WIP: Work update

This is just a quick entry, mostly for my benefit, to keep my momentum going. Starting this blog has certainly helped me focus my ideas for this work. I gave myself a goal of writing here at least once a week. It's amazing how a simple task like that reap such great rewards.

So on to the work... I think that the ideas about performing in geographically diverse areas is one that should be put on the back burner. If this idea comes to fruition and my interest doesn't wane, I may revisit the idea. I also think that using visuals may prove to be more distracting from the intent of the piece, as my focus is on exploring and (hopefully) eliciting nostalgic responses through music. However, I'm becoming more comfortable with the idea of using sampling and other technologies.

I was speaking with a friend about this project and he brought up an interesting potential for the piece. He thinks that this has the potential to prove, in some ways, how separate we all are from each other. We were talking about how unique the American culture of the past fifty years has been. For the first time, perhaps, we have people from completely different generations, locations and cultures that have consumed the same art and entertainment. My example being the fact that my parents' generation grew up with the Beatles and their music often elicits strong nostalgic responses. And just as that music was a soundtrack for their lives, so it has been for the succeeding generations. So, it's possible that members of both generations could have nostalgic responses to the same music. Now, this was possible before, but not to the same degree.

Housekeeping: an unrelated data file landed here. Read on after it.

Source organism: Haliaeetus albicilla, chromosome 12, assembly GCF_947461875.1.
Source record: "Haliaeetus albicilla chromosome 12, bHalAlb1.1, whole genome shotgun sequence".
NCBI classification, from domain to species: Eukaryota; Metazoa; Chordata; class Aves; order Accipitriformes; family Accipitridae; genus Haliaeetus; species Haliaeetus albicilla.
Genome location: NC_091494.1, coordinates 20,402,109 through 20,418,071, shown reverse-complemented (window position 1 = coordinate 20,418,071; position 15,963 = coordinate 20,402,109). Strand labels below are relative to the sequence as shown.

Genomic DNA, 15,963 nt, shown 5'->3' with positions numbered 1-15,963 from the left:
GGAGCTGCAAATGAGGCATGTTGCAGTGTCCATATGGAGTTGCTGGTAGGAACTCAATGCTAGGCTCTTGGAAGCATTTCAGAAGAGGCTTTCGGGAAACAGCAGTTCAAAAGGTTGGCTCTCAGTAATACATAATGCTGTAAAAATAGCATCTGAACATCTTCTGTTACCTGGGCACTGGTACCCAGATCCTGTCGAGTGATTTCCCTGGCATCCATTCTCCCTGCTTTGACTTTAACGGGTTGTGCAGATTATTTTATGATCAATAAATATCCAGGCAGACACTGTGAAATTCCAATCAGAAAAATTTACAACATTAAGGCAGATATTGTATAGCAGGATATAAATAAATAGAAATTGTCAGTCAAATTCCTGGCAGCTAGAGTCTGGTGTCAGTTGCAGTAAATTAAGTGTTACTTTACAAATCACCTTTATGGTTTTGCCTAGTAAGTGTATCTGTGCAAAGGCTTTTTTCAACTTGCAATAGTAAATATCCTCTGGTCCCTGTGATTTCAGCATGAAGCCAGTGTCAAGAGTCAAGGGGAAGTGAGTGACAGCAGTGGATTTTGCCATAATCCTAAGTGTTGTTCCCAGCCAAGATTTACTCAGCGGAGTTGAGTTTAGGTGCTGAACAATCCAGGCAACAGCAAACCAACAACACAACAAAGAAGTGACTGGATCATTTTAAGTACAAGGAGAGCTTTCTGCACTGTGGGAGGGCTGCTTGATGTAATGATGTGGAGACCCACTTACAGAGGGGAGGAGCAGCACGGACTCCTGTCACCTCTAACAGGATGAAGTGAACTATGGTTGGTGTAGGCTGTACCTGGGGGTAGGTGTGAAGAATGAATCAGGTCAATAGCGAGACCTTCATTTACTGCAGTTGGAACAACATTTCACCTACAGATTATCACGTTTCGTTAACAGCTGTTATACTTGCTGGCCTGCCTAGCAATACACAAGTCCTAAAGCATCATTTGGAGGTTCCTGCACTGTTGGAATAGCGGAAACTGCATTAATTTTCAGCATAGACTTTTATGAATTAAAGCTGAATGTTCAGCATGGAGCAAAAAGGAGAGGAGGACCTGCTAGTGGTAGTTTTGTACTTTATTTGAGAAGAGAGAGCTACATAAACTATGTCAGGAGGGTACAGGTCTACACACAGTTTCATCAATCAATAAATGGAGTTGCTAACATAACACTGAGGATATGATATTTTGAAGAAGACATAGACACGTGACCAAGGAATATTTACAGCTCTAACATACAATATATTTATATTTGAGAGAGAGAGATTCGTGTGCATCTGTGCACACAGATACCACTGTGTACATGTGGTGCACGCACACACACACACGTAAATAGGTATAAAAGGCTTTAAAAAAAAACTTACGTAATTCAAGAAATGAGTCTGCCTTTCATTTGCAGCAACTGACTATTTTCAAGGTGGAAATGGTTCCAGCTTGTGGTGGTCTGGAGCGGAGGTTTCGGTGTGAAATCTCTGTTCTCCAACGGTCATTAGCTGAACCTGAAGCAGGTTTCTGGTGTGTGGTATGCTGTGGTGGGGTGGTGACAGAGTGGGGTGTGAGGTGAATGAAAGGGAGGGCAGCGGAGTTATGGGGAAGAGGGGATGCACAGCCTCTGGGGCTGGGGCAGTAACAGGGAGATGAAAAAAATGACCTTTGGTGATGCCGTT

Audio and visual recording technologies have made this possible. Now a musical piece is no longer confined to the span of its initial performance and those witnesses. However, what I find truly interesting is that subsequent generations can experience the same events almost as if they were happening now. For instance, my mother saw the Beatles on the Ed Sullivan Show. So did I, in reruns and documentaries. To my mother, the Beatles were a group of young men from England that played rock 'n' roll music. And they were to me as well. When I was a child, without the benefit of television and film, rock 'n' roll would have been my parents music and the music being created by my peers would necessarily be labeled something else (and quite possibly sounded completely different). I wouldn't want anything to do with rock 'n' roll as that would be 'old people' music. So, in some ways, my relationship to the Beatles is much the same as my mothers.

I find this interesting, also, in light of the essay on music as 'Time Travel' which I wrote about previously.

P.S. - My mother didn't really like the Beatles, so our relationships to the Beatles are fundamentally different. But I think you get the point.

1 comment:

Janvangogh said...

Your mother here. Actually, I liked the Beatles early work best.